published by The Bodley Head 

 

Latest Reviews:

O'Keeffe's chilling descriptions of the night after Waterloo is particularly effective. It is the starting point for a wider discussion of the ramifications of the battle. We learn how news of Waterloo was received in London and Paris. We follow the Prussians in their "murderous euphoria" as they pursued Napoleon's army out of Belgium and into France. We revisit Waterloo as a tourist attraction thick with voyeuristic sightseers eager to buy grisly souvenirs from local looters. The more human remains and bloodied weapons these people saw, the happier they seemed.   Telegraph   Read more....

It is all here, though - the ferocious Prussian moonlit hunt of the fleeing French, Genappe, Versailles, the occupation of Paris, the stripping of the Louvre, Bonaparte's surrender to Captain Maitland - and all told with the same verve, eye for anecdote and command of the material. This is a very good book, and a model of how narrative history should be written. And as the 'aftermath' of Waterloo stretches into its 200th triumphalist year, one that anybody remotely interested in the battle should read. Spectator  Read more..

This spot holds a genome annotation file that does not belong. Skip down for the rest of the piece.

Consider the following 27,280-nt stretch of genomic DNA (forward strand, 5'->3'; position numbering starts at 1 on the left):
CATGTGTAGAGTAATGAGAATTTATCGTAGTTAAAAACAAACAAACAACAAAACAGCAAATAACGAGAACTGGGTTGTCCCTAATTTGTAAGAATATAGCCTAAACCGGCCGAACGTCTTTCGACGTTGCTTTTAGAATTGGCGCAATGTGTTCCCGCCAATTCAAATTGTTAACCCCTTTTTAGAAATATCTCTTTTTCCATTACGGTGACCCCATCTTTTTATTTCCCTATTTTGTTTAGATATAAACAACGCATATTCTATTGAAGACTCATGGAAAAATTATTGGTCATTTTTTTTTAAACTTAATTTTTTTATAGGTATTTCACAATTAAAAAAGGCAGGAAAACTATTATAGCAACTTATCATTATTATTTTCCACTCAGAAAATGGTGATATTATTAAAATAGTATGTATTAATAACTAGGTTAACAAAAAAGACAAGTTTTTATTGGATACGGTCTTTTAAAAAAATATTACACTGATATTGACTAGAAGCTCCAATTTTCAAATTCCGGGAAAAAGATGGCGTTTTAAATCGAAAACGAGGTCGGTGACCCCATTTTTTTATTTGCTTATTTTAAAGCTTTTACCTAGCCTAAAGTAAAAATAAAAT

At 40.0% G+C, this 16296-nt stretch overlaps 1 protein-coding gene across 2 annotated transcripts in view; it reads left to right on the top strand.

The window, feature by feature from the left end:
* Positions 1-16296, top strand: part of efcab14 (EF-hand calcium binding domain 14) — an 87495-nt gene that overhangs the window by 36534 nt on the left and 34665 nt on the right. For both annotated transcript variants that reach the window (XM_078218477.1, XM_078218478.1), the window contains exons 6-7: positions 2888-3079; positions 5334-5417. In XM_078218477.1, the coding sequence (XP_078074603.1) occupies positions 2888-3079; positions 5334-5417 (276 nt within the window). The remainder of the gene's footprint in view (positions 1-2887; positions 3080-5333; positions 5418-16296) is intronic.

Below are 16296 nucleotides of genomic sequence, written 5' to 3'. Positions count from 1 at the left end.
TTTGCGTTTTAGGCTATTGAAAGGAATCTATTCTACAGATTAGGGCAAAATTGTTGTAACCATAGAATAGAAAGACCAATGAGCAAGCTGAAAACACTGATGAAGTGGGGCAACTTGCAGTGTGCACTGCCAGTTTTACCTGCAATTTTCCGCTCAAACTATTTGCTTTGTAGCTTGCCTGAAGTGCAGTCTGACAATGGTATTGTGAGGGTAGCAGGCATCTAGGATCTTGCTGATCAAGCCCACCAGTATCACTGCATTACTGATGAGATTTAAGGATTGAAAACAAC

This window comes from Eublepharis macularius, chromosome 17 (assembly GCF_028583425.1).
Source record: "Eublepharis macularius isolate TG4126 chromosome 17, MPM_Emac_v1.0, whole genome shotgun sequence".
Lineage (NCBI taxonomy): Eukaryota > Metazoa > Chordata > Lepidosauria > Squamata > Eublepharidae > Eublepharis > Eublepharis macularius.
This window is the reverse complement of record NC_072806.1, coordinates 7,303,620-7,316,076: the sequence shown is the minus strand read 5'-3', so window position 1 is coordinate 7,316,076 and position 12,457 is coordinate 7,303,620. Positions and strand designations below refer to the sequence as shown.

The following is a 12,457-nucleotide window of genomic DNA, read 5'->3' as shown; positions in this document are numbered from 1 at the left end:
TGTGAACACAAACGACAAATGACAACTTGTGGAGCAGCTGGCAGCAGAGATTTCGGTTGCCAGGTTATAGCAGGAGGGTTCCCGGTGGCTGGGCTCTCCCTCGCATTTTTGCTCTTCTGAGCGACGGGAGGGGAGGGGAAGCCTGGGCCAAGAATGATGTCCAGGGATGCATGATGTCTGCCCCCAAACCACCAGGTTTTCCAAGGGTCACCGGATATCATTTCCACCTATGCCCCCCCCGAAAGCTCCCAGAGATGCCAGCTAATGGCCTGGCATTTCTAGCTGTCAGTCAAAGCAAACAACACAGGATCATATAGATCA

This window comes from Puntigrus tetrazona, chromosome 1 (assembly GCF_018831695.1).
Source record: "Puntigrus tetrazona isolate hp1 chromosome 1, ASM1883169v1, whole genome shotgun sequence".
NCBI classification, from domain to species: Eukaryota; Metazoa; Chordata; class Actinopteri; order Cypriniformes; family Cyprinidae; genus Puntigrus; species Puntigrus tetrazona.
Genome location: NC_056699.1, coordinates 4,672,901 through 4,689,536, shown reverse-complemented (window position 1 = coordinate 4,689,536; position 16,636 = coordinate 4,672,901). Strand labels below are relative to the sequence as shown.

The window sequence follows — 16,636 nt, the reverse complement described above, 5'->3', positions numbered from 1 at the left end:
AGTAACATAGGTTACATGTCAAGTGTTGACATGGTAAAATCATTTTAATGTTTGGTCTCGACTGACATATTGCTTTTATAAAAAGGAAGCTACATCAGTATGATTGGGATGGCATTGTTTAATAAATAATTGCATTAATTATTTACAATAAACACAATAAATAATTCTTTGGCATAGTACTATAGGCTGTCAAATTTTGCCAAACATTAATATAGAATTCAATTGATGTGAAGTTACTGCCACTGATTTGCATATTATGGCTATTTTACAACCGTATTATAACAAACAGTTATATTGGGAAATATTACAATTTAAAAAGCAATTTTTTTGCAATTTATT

Scotsman Read more...

 After midnight on 19 June 1815:
  • Upwards of 50.000 men and 7.000 horses lay dead and wounded on the battlefield of Waterloo...
  • The Duke of Wellington, caked in the previous day's dust and sweat, began the dispatch that would send his country into mourning and jubilation...
  • The wreckage of a once proud French  Imperial Army was struggling in abject disorder to the Belgium frontier pursued by murderous Prussian dragoons...
  • Napoleon Bonaparte, exhausted and stunned at the scale of his defeat, rode through the darkness towards Paris, abdication, and the end of his Empire.
During the following hours, days, weeks and months:
  •  The battlefield was looted, cleared of its wounded, its dead buried or burned, its ground and ruins overrun by tourists...
  • News of the battle spread by dispatch rider, carriage, packet ship, and laurel-decked Mail Coach, shaping and defining the consciousness of an Age...
  • The victorious armies invaded France, occupied Paris, and dispersed the contents of the Louvre Museum; Wellington in a spirit of reconciliation, Marshal Blücher in one of vengeance...
  • As France's enemies closed in and his Ministers manoeuvred  to be rid of him, Napoleon saw all avenues closed except surrender, exile and captivity.
   

In this dramatic and ground-breaking account of the aftermath of the battle of Waterloo, Paul O'Keeffe employs a multiplicity of contemporary sources and viewpoints to create a reading experience that brings the sights, sounds and smells of the battlefield, of conquest and defeat, of celebration and riot, into focus as never before.